JPC SYSTEMIC PATHOLOGY
DIGESTIVE SYSTEM
September 2018
D-N04

Signalment (JPC #1800099): Adult cat

HISTORY: None

HISTOPATHOLOGIC DESCRIPTION:  Slide A:  Small intestine:  Focally and markedly expanding the tunica muscularis, submucosa, and lamina propria, is an 8 x 4 mm, unencapsulated, well-demarcated, infiltrative neoplasm composed of round cells arranged in sheets and vague cords.  Neoplastic cells have variably distinct cell borders, a moderate amount of pale, eosinophilic, finely granular cytoplasm, a round to oval, centrally located nucleus with finely-stippled chromatin and one variably distinct nucleolus.  Anisocytosis and anisokarryosis are mild, and mitotic figures average 1 per 10 HPF.  Neoplastic cells are admixed with low numbers of eosinophils and rare lymphocytes and plasma cells.  Within the tunica muscularis, neoplastic mast cells surround and separate myocytes.  Neoplastic mast cells expand the lamina propria, surrounding and separating crypts that are often elongated, or hyperplastic, lined by cells with enlarged vesiculate nuclei that are often piling up, and contain mitotic figures within the more superficial mucosa.  There is a focally extensive area of hemorrhage within the inner circular layer of the tunica muscularis adjacent to neoplastic cells. 

Slide B (Giemsa):  Multifocally, neoplastic cells contain metachromatic cytoplasmic granules

MORPHOLOGIC DIAGNOSIS:  Small intestine:  Mast cell tumor, breed not specified, feline

GENERAL DISCUSSION:

PATHOGENESIS:

TYPICAL CLINICAL FINDINGS:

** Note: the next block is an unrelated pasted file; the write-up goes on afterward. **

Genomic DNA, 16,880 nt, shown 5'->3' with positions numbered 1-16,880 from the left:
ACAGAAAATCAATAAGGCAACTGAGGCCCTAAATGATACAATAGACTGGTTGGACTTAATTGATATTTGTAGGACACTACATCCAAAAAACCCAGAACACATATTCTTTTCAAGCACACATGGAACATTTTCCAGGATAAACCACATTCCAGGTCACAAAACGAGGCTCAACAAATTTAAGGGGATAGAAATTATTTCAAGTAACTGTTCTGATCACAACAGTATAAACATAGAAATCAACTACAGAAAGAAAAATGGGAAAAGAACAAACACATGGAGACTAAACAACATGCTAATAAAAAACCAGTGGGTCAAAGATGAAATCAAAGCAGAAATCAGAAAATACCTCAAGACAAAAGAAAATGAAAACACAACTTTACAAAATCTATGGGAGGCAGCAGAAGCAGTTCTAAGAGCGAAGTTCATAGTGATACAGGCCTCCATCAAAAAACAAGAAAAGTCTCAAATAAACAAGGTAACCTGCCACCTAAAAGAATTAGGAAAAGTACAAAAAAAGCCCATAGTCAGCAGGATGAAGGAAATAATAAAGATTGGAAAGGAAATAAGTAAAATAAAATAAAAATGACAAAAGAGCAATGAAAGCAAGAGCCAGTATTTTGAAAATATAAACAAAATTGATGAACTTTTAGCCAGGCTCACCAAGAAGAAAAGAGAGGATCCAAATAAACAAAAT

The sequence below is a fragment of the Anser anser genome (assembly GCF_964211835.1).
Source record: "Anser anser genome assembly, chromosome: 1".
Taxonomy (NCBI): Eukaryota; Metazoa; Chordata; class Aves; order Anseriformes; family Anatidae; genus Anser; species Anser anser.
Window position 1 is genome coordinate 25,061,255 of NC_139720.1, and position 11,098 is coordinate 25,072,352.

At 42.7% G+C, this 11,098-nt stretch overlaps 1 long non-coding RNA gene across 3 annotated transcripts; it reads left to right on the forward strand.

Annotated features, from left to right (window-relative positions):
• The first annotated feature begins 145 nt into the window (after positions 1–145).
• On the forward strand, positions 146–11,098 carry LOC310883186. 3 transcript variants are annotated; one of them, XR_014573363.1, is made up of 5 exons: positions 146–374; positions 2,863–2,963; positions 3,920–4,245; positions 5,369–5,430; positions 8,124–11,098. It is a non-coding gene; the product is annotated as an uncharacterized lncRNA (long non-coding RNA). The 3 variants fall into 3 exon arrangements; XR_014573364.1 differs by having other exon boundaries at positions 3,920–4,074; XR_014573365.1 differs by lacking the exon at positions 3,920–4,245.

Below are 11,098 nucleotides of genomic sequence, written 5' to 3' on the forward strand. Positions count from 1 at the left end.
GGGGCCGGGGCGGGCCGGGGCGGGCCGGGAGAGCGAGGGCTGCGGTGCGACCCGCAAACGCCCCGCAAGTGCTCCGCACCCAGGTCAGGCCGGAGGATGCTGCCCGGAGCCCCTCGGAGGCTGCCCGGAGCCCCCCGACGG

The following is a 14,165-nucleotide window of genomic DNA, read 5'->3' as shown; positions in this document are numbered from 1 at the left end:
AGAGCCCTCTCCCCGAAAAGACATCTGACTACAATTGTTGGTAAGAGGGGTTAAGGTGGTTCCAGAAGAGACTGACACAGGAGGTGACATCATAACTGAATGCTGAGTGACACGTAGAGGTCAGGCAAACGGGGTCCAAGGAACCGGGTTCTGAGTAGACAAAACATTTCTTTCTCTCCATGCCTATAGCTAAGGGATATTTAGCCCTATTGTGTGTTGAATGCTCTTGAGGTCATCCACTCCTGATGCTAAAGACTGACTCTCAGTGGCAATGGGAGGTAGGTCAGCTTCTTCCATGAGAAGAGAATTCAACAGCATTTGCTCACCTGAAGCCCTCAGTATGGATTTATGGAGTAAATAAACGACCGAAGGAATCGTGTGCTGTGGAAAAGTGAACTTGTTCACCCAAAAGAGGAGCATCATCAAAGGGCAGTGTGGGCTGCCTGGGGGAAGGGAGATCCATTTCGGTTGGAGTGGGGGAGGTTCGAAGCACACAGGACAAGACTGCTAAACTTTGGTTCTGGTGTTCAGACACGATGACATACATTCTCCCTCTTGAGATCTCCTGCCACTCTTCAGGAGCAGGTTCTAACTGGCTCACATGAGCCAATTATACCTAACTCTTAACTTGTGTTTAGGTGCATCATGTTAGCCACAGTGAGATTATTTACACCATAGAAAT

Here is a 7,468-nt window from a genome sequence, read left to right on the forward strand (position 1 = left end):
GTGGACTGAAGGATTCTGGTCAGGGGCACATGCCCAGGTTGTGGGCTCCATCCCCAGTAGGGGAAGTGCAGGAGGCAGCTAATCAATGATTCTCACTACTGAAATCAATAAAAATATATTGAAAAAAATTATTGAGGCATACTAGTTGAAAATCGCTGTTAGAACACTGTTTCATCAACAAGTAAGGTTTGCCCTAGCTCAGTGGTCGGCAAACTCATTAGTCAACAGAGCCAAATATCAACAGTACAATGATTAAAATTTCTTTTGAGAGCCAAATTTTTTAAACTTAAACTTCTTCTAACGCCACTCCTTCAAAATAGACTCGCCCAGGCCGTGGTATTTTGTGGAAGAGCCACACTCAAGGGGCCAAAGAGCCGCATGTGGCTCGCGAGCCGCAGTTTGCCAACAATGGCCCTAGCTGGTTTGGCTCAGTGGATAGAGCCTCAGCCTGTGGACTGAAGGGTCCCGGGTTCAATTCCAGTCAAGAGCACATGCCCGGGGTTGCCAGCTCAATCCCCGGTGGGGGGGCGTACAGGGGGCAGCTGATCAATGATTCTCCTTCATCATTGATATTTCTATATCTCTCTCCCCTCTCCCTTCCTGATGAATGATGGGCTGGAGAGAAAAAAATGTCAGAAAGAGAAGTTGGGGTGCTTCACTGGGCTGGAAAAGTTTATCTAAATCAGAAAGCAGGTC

TYPICAL GROSS FINDINGS:

 

TYPICAL LIGHT MICROSCOPIC FINDINGS:

ULTRASTRUCTURAL FINDINGS:

ADDITIONAL DIAGNOSTIC TESTS:

DIFFERENTIAL DIAGNOSES:

COMPARATIVE PATHOLOGY:

REFERENCES:

  1. Brosinski K,Burkhardt WA, Venzin C, Grest P. Diagnostic exercise: Submucosal gastric masses in a cat.Vet Pathol. 2013;50(2):350-353.
  2. Craig LE, Hardam EE, Hertzke DM, Flatland B, Rohrbach BW, Moore RR. Feline gastrointestinal eosinophilic sclerosing fibroplasias. Vet Pathol. 2009; 46:63-70.
  3. Gelberg, HB. Alimentary system and the peritoneum, omentum, mesentery, and peritoneal cavity. In: McGavin MD, Zachary JF, eds. Pathologic Basis of Veterinary Disease. 6th ed. St. Louis, MO: Elsevier; 2017:330.
  4. Hillman LA, et al. Biological behavior of oral and perioral mast cell tumors in dogs: 44 cases (1996-2006). J Am Vet Med Assoc. 2010; 237(8):936-942.
  5. Hyland JE, Sartin EA, Spangler EA. Pathology in Practice. J Am Vet Med Assoc. 2013;242(5): 627-629.
  6. Mallett CL, et al. Immunohistochemical characterization of feline mast cell tumors. Vet Pathol. 2012;50(1):106.
  7. Meuten DJ. Tumors in Domestic Animals, 5th ed. Ames, IA: John Wiley & Sons, Inc.; 2017:195-202, 547, 577-579, 585-587.
  8. Rodriguez-Cariño C, Fondevila D, Segalés J, Rabanal RM. Expression of KIT receptor in feline cutaneous mast cell tumors. Vet Pathol. 2009;46:878-883.
  9. Smith AJ, Njaa BL, Lamm CG. Immunohistochemical expression of c-KIT protein in feline soft tissue fibrosarcomas. Vet Pathol. 2009;46:934-939.
  10. Uzal FA, Plattner BL, Hostetter JM. Alimentary system. In: Maxie MG, ed. Jubb, Kennedy, and Palmer’s Pathology of Domestic Animals. Vol 2. 6th ed. St. Louis, MO: Elsevier; 2016:27, 109.
  11. Vogel P, Janke, L, Gravano DM, et al. Globule leukocytes and other mast cells in the mouse intestine. Vet Pathol. 2018; 55(1): 76-97.


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